nursery & makes a good addition for any trip to Bloedel's, especially as
you're not allowed to pack in a lunch to Bloedell's. A third spot while on
the Kitsap Penninsula may be too much of a drive to fit it all into one
comfortable day, but if you do find yourself wanting one more spot while
in my county, Seabeck Scenic Beach Park is the best of over a dozen state
parks because it has everything you'd want of a state park PLUS an
incredible density of native rhododendrons & azaleas packed into every
shady corner of the park -- & if you're doing any camp-outs or are in an
RV, it's a good place to spend the night even, & experience sunset over
the Olympics as seen from the oyster beds.
Back on the Seattle side of the sound, if you have a chance for a separate
day-trip, there's another aboretum near Maple Valley (a bit of a drive
inland from the south tip of Lake Washington), called the Lake Wilderness
Arborteum. The Western Azaleas will be in bloom, this is a huge extensive
area just for every conceivable color variant of this one species, & when
in flower it's even an incredible experience for the blind it all smells
There's much else possible to see garden wise all around Puget Sound, but
these would be the cream of the cream for King County and a fun ferry ride
away in Kitsap County. Pam may have some additonal recommendations, as no
one person ever gets to see quite everything cool around here, there's
just so darned much that is great.
-paghat the ratgirl
"Of what are you afraid, my child?" inquired the kindly teacher.
"Oh, sir! The flowers, they are wild," replied the timid creature.
paghat did a great job of rounding out some of the better highlights. I
would also include a visit to the Bellevue Botanical Gardens - in late April
or early May, the perennial border (which is recognized as world class)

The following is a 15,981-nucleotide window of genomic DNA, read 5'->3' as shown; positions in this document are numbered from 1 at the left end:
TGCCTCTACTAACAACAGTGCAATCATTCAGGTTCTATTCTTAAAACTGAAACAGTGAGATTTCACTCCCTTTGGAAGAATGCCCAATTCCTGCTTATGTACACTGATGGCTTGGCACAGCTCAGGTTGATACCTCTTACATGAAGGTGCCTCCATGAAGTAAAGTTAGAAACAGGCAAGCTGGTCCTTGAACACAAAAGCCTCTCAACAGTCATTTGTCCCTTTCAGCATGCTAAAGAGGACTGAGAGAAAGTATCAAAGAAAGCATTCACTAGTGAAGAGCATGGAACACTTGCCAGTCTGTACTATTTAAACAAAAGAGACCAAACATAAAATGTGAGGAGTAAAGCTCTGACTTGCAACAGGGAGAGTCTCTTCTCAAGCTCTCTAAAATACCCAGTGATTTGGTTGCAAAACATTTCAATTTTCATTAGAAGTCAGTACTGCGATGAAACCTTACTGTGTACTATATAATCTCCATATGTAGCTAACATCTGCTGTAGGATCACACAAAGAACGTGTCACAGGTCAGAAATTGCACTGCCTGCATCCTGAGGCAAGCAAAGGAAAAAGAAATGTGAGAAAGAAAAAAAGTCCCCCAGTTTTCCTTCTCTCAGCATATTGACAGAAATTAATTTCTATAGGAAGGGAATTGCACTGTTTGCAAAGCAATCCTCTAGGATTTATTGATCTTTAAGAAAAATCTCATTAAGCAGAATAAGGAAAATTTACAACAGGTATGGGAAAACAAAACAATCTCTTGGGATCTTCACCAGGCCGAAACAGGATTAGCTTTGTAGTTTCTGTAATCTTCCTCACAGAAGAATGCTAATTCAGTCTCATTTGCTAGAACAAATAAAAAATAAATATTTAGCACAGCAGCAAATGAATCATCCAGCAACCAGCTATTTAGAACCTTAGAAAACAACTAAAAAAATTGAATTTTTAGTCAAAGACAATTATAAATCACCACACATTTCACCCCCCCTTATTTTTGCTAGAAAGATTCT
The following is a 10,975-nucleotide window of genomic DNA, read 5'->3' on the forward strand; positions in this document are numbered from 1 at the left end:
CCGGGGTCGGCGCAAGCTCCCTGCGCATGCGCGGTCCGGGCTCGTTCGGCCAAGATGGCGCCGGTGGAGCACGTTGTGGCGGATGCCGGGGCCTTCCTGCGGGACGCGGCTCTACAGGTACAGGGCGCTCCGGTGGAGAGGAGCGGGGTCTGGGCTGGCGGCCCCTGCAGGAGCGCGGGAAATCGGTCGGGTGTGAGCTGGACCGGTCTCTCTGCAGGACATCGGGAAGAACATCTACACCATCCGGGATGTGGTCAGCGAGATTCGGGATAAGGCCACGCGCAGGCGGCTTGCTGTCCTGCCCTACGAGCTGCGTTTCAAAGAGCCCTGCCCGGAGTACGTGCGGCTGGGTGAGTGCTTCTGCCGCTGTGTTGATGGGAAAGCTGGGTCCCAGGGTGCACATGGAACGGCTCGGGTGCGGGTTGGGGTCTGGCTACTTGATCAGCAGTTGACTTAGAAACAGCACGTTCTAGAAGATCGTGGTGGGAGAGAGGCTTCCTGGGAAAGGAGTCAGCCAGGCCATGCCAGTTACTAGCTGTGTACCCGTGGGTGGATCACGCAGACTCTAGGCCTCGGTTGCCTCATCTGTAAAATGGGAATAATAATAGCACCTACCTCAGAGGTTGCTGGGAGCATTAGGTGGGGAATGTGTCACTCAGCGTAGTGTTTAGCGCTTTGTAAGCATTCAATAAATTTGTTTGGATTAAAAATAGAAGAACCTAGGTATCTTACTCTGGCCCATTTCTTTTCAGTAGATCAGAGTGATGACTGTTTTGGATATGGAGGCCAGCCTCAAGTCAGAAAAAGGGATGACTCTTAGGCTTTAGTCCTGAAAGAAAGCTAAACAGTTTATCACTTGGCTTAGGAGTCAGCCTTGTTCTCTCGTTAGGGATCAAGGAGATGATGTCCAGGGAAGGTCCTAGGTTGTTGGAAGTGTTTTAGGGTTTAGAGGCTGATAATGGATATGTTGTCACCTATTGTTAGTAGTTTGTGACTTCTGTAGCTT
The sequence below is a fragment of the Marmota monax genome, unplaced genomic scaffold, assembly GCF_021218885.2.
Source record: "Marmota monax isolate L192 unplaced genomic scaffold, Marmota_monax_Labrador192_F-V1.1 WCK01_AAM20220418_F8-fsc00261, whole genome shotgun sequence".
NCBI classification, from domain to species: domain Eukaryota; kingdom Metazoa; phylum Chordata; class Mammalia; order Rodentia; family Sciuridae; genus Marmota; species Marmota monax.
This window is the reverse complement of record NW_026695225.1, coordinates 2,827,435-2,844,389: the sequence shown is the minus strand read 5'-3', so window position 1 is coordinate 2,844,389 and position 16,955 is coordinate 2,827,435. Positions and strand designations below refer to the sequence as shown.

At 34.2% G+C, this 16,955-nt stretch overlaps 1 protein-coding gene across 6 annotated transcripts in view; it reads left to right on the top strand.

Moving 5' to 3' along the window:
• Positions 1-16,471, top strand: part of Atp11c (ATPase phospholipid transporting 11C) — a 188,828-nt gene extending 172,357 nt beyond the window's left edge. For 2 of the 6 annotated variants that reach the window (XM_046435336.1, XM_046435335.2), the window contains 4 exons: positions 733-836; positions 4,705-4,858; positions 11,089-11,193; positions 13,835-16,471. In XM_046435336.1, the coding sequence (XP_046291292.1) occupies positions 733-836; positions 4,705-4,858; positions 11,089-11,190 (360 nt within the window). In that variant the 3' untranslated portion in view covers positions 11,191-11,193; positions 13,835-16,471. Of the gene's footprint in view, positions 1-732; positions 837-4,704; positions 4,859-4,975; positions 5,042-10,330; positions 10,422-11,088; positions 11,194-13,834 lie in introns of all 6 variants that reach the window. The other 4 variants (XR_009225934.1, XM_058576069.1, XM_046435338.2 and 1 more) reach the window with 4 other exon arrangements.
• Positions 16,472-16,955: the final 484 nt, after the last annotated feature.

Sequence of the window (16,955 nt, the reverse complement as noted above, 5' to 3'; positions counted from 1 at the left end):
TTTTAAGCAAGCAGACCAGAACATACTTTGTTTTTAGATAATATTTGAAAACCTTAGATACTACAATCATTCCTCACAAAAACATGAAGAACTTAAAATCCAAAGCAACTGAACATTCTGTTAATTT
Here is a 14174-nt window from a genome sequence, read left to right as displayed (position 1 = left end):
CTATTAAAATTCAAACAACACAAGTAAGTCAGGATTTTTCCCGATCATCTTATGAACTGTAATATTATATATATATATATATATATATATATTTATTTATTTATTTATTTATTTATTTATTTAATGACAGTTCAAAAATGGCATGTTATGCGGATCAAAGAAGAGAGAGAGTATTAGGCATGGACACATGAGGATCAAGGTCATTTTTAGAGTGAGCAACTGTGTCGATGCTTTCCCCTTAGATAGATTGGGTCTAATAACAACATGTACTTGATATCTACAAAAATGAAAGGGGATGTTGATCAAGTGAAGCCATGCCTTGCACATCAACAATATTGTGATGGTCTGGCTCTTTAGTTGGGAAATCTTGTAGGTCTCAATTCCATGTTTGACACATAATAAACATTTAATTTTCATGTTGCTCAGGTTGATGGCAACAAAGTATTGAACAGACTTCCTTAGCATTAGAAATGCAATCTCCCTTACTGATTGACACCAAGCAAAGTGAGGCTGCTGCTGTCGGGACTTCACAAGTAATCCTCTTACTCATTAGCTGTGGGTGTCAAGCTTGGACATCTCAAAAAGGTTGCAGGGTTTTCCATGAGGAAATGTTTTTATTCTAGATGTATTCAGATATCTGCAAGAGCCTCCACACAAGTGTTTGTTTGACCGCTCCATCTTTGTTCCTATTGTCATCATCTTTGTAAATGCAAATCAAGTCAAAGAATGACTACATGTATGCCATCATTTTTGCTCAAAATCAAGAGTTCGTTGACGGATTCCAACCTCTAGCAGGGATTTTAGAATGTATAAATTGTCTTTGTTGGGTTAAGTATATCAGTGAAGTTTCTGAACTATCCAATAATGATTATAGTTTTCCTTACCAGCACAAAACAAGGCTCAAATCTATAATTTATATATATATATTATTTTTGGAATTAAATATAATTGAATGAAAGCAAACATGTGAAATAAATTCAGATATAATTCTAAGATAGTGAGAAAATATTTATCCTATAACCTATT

should be in full glory with irises, peonies, the elusive blue Himalayan
poppy and scores of other early season bloomers and they have a very decent
Japanese style garden with the usual rhodies and azaleas. If those plants
strike your fancy, a visit to the Rhododendron Species Foundation garden in
Federal Way is a must - probably the largest collection of species and
hybrid rhododendrons in this country, if not the world and May is the peak
of bloom season. It is truly breathtaking.
And if you do travel across the Sound, call to make an appointment to visit
Heronswood. Not only is this a first class nursery offering some of the best
and most unusual plants you are likely to find, the display gardens are
quite magnificent and very inspiring. Bring your credit card and a large
suitcase, because this place is impossible to leave without at least one,
usually a dozen or more, plants. I also highly recommend the Elizabeth C.
Miller Garden in north Seattle. Once the private residence of a remarkable
collector and plantswoman, this is now a privately funded garden foundation
devoted to the preservation of a large quantity of unusual and rare plant
material and the continued propagation of the same. Call in advance, tours
are limited in number due to its location and need to not disturb the
I am not quite so discriminating about eating establishments......IMO,
Seattle and its surrounds is highly underrated for great dining experiences
and as long as you avoid the fast food joints, pretty much anywhere you
choose will offer a great meal. I found the best Mexican restaurant I have
ever encountered outside of Mexico in the Rainer Beach area after a visit to
nearby Kubota gardens - who'd have thought??
pam - gardengal
HomeOwnersHub.com is a website for homeowners and building and maintenance pros. It is not affiliated with any of the manufacturers or service providers discussed here.
All logos and trade names are the property of their respective owners.